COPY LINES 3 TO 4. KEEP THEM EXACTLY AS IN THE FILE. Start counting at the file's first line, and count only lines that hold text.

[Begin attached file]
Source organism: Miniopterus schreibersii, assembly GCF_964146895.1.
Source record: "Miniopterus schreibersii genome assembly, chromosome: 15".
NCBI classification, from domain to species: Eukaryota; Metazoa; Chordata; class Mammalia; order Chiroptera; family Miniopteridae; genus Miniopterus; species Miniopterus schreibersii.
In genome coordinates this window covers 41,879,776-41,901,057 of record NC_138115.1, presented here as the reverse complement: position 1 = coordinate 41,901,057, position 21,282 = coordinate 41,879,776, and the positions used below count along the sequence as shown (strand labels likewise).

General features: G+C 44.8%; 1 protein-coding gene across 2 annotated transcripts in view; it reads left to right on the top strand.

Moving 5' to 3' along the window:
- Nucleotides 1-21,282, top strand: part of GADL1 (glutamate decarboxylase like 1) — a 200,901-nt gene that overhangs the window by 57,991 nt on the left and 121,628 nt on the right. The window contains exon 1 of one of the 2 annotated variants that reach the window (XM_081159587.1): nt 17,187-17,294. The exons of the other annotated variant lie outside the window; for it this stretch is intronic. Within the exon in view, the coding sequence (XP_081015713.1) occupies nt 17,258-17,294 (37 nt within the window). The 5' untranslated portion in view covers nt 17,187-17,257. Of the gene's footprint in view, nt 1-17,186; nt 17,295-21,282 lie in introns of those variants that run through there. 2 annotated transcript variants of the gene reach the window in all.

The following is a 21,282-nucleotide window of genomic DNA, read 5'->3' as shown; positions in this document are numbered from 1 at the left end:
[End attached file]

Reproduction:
NCBI classification, from domain to species: Eukaryota; Metazoa; Chordata; class Mammalia; order Chiroptera; family Miniopteridae; genus Miniopterus; species Miniopterus schreibersii.
In genome coordinates this window covers 41,879,776-41,901,057 of record NC_138115.1, presented here as the reverse complement: position 1 = coordinate 41,901,057, position 21,282 = coordinate 41,879,776, and the positions used below count along the sequence as shown (strand labels likewise).